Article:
Another argument in favour of national debt is, that it affords a prompt investment to capital, which can find no ready and profitable employment, and thus must, at any rate, prevent its emigration. If it do, so much the worse: it is a bait to tempt capital towards its destruction, leaving the nation burthened with the annual interest, which government must provide. It is far better that the capital should emigrate, as it would probably return sooner or later: and then its interest for the mean time will be chargeable to foreigners. A national debt of moderate amount, the capital of which should have been well and judiciously expended in useful works, might indeed be attended with the advantage of providing an investment for minute portions of capital, in the hands of persons incapable of turning them to account, who would probably keep them locked up, or spend them by driblets, but for the convenience of such an investment. This is perhaps the sole benefit of a national debt; and even this is attended with some danger; inasmuch as it enables a government to squander the national savings. For, unless the principal be spent upon objects of permanent public benefit, as on roads, canals, or the like, it were better for the public, that the capital should remain inactive, or concealed; since, if the public lost the use of it, at least it would not have to pay the interest.
Thus, it may be expedient to borrow, when capital must be spent by a government, having nothing but the usufruct at its command but we are not to imagine, that, by the act of borrowing, the public prosperity can be advanced. The borrower, whether a sovereign, or an individual, incurs an annual charge upon his revenue, besides impoverishing himself to the full amount of the principal, if it be consumed; and nations never borrow but with a view to consume outright.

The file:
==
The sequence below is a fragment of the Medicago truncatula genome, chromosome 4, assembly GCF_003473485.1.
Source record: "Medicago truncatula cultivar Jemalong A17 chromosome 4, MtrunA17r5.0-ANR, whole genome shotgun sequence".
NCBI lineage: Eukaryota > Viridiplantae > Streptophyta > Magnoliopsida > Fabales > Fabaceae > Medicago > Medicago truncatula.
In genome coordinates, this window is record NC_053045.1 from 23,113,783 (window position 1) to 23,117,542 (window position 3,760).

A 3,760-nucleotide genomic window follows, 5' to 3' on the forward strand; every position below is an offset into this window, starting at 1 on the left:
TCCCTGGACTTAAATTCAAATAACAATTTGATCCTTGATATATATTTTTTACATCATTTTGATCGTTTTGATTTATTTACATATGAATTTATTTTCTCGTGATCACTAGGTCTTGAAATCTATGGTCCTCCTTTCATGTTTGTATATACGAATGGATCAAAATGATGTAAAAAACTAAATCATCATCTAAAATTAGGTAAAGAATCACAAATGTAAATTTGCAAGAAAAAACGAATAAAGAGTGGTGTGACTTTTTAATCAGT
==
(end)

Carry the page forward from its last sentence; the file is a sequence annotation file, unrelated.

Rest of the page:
Of public Credit, its Basis, and the Circumstances that endanger its Solidity.
Public credit is the confidence of individuals in the engagements of the ruling power, or government. This credit is at the extreme point of elevation, when the public creditor gets no higher interest, than he would by lending on the best private securities; which is a clear proof, that the lenders require no premium of insurance to cover the extra risk they incur, and that in their estimation there is no such extra risk. Public credit never reaches this elevation, except where the government is so constituted, as to find great difficulty in breaking its engagements, and where, moreover, its resources are known to be equal to its wants; for which latter reason, public credit is never very high, unless where the financial accounts of the nation are subject to general publicity.